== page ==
Age Makes a Difference in Convincing Members to Quit Smoking
Managed care organizations have reason to be ambivalent about the effectiveness of their programs to convince members to kick their smoking habits. A great number of resources have been poured into programs and medications that often demonstrate equivocal results, considering the rate of recidivism. Many health plans are happy if the primary care physician takes the lead on smoking cessation and counsels the patient, but the plans realize that their efforts may be more successful if patient age is considered in its design.
A 2005 survey of a Midwestern health plan’s membership found that 24.5% of 3,756 younger adults (18-24 yr) smoke compared with 17.1% of 3,405 older men and women (25-65 yr). Yet, they smoke fewer cigarettes per day (45.5% vs. 69.2%, respectively) and smoke less frequently upon wakening (11.2% vs. 21.8%, respectively) and not as frequently as their older counterparts. Younger daily smokes demonstrated a lower interest in quitting within the next 6 months (57.9%) compared with older daily smokers (66.3%).
A follow-up study conducted 12 months later of a subset of members describing themselves as daily or nondaily smokers at baseline found that the younger smokers were more likely to change smoking status. For example, daily smokers were more likely to have had one or more quit attempts in the past year (60.6% vs. 49.6%, respectively) but less likely to have used either nicotine replacement therapy or buproprion treatment (27.0% vs. 65.8%, respectively. On the other hand, they were more likely to go “cold turkey” (51.2% vs. 33.7%, respectively).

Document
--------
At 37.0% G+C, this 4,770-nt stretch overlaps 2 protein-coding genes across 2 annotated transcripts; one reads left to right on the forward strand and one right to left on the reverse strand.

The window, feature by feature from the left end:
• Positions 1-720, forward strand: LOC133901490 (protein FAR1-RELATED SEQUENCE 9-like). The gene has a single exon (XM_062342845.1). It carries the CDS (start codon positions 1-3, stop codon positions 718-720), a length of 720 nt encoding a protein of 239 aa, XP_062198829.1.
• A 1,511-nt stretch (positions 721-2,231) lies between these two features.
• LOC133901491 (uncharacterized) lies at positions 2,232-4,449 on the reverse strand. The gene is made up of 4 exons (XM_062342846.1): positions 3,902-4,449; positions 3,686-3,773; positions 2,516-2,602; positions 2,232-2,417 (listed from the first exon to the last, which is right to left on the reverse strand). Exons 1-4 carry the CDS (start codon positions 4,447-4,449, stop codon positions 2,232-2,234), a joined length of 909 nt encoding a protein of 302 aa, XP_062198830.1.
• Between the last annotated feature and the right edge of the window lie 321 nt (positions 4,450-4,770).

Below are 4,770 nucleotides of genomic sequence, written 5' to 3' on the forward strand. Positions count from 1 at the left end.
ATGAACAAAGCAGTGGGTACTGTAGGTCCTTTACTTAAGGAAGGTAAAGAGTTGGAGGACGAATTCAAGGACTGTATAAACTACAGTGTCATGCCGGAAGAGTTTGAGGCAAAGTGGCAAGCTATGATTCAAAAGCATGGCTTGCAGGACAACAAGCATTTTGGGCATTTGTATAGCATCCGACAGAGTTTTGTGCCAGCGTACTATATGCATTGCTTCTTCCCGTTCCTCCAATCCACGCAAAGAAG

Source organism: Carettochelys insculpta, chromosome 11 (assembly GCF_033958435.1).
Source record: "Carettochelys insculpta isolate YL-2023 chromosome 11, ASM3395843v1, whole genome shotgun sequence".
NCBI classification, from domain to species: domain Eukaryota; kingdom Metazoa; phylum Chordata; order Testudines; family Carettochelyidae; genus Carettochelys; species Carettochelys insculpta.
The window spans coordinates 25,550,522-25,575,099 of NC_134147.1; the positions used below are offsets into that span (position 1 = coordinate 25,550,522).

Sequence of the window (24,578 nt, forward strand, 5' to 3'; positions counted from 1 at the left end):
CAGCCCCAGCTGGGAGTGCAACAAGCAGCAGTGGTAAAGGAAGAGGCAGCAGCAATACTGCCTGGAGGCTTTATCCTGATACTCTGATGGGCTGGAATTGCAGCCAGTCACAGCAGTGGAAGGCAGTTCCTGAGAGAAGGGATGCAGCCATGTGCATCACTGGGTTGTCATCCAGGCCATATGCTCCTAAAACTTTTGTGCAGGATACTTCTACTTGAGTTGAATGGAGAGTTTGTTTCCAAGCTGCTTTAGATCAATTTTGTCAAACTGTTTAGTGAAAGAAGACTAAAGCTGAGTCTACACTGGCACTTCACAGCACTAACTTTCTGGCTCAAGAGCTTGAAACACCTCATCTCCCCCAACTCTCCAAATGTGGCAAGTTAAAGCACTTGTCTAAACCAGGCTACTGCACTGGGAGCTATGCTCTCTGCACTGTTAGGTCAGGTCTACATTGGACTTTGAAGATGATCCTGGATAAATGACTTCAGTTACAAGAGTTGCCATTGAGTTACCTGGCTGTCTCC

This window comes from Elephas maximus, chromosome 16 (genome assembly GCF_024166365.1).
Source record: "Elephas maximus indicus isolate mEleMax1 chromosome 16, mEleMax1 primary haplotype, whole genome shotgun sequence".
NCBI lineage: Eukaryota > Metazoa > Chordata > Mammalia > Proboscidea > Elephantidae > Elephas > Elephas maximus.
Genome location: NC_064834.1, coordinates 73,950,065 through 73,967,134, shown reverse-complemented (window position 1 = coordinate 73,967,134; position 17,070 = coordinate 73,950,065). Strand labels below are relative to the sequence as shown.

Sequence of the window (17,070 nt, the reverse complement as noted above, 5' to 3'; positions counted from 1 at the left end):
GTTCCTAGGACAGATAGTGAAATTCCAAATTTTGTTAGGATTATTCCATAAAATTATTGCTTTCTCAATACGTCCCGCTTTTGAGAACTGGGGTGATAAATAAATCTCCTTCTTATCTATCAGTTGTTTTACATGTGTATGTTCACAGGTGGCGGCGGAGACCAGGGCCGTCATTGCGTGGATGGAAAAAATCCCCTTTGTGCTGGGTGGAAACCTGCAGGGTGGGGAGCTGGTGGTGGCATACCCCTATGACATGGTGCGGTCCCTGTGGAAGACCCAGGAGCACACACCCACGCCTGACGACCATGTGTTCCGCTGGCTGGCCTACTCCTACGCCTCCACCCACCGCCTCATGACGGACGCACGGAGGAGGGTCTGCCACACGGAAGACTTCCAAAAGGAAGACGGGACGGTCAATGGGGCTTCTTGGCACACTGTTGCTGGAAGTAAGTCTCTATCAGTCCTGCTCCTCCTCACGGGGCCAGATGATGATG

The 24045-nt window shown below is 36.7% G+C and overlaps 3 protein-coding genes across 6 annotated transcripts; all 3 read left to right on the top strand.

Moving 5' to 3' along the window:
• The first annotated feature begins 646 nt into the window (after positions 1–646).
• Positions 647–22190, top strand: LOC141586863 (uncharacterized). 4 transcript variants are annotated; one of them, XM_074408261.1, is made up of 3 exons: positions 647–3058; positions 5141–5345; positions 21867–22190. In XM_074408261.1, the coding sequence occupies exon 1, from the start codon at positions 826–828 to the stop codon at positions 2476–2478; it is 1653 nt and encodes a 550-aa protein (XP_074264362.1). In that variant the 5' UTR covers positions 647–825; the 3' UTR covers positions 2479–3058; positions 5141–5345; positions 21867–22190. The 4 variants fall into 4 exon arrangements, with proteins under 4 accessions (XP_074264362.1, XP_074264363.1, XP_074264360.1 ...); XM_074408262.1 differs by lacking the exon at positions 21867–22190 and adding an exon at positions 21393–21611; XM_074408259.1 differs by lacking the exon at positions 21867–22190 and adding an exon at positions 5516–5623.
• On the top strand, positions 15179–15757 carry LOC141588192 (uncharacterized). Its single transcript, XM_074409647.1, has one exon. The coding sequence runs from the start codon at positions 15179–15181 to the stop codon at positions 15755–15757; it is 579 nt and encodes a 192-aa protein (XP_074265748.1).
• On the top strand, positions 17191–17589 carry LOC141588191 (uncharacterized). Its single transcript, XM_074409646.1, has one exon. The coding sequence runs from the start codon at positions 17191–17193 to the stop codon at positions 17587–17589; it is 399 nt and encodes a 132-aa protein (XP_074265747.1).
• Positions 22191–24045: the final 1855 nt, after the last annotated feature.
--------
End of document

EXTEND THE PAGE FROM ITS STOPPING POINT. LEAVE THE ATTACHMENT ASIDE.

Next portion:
The authors of this study believe that “physicians and medical care organizations should pay particular attention, because these young smokers reported receiving much less help than older smokers did,” which may relate to their lower use of pharmacologic therapy compared with older adults.
Daily Smokers Use of Quit Methods in 12 Months
Aged 18-24 yr
Aged 25-65 yr
Tried nicotine replacement
Used telephone counseling
Used Web-based counseling
Assisted by doctor or clinic
Tried cold turkey method
Solber LI, Boyle RG, McCarty M, et al: Young adult smokers: Are they different?
O’Grady MA, Gitelson E, Swaby RF, et al: Development and implementation of a medical oncology quality improvement tool for a regional community oncology network: The Fox Chase Cancer Center Partners Initiative.
Am J Manag Care J Natl Compr Cancer Network